The trade group addressed three components from FSIS, starting with incoming flocks being tested for Salmonella before entering an establishment.
Ashley Peterson, PhD, NCC’s senior vice president of scientific and regulatory affairs, told the agency how the preharvest testing was the biggest concern and could potentially impact the welfare of the birds along with limiting the supply of chicken.
“This component risks reverting to a long-abandoned command-and-control approach whereby FSIS inspectors make decisions about how plants operate,” Peterson said. “In this time of extreme inflation coupled with ongoing food security challenges, a command-and-control approach will do nothing to improve public health, it will only remove chicken from the meat case.
The second component brought up by the FSIS was enhancing establishment process control monitoring and FSIS verification.
Peterson stated that the industry should be expected to control potential pathogens but there is no one-size-fits-all tactic.
“Overall, this approach will stymie innovation and technology which seems counter to a collaborative food safety approach,” Peterson said during her comments on component two. “She recommended FSIS use verification sampling results, to include enumeration results, in a risk assessment model to help understand what impacts, if any, changes in indicator organisms and/or Salmonella load at various processing locations will have on public health.”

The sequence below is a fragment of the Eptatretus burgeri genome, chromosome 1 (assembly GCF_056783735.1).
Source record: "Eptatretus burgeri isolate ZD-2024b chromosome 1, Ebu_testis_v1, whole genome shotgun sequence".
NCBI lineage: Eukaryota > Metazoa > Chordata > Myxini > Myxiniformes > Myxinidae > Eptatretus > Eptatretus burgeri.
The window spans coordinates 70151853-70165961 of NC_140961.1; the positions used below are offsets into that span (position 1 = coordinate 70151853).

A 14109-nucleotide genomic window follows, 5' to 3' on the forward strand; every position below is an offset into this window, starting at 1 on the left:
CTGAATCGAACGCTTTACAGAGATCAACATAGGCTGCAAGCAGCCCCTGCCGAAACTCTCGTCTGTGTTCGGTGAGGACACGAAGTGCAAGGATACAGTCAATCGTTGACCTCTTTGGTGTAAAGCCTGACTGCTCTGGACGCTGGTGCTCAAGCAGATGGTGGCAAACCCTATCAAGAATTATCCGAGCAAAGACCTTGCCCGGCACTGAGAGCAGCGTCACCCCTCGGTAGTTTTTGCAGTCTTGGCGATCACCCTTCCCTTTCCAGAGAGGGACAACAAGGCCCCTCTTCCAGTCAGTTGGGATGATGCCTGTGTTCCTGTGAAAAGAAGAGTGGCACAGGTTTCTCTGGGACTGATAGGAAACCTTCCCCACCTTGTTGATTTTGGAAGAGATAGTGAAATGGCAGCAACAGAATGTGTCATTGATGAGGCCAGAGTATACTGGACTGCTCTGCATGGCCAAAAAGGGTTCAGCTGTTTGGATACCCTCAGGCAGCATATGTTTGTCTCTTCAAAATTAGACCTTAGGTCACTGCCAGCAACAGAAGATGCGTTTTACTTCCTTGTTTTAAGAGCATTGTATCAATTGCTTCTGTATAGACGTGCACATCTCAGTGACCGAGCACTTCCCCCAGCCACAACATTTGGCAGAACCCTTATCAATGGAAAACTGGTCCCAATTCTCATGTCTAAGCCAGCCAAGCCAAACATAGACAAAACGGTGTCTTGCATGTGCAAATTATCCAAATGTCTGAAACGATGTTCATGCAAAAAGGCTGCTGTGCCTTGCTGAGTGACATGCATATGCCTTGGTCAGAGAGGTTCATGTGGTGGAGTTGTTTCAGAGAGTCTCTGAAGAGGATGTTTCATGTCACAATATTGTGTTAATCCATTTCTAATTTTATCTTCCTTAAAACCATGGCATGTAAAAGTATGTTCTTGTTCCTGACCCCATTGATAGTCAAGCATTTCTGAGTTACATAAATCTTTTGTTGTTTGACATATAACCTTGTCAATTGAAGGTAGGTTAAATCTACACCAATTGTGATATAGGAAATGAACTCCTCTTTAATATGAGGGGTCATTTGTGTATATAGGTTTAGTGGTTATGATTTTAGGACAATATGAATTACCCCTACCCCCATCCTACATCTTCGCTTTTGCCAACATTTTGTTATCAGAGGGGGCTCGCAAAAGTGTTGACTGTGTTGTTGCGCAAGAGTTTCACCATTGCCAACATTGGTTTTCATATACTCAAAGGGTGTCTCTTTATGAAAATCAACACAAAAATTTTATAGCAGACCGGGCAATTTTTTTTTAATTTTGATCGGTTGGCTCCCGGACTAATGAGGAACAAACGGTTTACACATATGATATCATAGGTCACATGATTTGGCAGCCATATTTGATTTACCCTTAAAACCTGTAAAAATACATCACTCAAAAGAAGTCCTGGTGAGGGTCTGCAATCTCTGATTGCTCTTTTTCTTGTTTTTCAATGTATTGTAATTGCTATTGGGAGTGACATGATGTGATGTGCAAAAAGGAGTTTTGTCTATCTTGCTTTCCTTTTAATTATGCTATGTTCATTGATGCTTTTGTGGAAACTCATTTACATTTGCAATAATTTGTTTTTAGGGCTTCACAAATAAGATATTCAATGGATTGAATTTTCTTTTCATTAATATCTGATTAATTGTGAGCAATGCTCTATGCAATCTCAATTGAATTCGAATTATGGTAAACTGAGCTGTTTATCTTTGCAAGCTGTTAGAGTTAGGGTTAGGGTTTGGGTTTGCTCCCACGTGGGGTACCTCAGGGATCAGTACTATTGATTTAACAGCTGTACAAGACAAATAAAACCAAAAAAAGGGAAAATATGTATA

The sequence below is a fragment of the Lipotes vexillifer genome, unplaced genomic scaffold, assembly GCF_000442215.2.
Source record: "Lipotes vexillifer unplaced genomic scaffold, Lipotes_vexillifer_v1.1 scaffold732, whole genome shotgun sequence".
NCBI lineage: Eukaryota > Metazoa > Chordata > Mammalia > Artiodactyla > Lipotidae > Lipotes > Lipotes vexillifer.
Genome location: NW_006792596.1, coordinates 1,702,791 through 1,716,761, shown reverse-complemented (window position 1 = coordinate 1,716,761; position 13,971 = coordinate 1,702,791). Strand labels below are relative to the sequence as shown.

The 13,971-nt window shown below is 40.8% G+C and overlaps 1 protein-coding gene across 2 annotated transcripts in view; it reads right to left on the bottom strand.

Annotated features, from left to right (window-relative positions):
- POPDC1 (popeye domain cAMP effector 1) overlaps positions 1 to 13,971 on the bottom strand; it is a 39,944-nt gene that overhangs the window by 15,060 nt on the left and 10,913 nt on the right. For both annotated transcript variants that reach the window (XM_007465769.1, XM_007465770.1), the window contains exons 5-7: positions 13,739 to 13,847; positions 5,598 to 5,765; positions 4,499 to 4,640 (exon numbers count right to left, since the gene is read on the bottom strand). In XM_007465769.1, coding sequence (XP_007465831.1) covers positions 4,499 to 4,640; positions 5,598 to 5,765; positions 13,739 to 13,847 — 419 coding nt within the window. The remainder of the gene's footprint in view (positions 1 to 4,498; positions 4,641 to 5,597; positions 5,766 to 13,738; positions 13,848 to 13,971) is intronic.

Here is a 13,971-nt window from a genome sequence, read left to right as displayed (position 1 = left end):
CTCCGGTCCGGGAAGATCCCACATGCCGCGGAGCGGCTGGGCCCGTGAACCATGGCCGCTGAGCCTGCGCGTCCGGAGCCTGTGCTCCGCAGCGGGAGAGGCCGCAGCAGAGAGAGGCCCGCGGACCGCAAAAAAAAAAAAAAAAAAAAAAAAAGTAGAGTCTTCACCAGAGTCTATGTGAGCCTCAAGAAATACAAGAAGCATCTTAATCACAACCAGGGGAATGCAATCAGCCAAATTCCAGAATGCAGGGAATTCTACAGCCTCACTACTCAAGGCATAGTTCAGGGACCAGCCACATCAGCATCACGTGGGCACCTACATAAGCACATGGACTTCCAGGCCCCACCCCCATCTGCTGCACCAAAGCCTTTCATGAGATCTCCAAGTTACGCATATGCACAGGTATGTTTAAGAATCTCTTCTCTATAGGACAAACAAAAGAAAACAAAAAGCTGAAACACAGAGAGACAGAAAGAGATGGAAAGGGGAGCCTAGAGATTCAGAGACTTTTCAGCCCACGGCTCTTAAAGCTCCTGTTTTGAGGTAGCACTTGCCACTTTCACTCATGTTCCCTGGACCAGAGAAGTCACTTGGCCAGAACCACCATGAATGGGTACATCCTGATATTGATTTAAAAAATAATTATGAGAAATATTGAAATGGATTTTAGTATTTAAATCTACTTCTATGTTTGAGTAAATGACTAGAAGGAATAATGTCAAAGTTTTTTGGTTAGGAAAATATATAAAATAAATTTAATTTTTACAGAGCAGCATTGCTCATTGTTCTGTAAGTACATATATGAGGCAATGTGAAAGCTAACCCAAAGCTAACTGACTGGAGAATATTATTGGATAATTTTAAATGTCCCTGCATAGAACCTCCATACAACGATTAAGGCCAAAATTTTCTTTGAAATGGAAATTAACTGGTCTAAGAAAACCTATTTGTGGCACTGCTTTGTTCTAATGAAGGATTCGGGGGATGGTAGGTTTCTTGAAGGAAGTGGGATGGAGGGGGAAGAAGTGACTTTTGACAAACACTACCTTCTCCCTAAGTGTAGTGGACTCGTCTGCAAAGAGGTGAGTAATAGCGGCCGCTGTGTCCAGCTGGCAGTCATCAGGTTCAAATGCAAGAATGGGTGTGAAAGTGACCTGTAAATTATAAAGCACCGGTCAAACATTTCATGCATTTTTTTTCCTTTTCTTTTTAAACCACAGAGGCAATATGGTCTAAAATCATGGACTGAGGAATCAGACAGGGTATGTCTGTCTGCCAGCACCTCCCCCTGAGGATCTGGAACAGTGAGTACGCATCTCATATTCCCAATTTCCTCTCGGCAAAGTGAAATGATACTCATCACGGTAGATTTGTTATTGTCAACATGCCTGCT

The third component laid out by FSIS was implementing an enforceable final product standard that considered whether Salmonella should be regarded as an adulterant at certain levels and/or types of Salmonella.
Peterson urged FSIS to build on the successful path established through performance standards with the industry and agency collaborating to meet voluntary standards.
“However,” she added, “we do not believe that the Poultry Products Inspection Act provides statutory authority to create an enforceable, adulteration-based final product standard for Salmonella in raw poultry … After scientifically determining the impact on public health, FSIS could consider a quantitative approach and give industry the opportunity to meet an enumerative performance standard.”
Peterson also expressed NCC’s appreciation for FSIS’s interest in data sharing.
“We believe it is critical that we all start with robust data, and from there collaborate on the best way to approach Salmonella control,” Peterson stated. “We look forward to a continued meaningful dialogue with FSIS on the proposed Salmonella framework and are hopeful we can come up with a science-based, data-driven approach that will not only improve public health but also ensure that consumers of America’s favorite protein still have an affordable product available to feed their families.”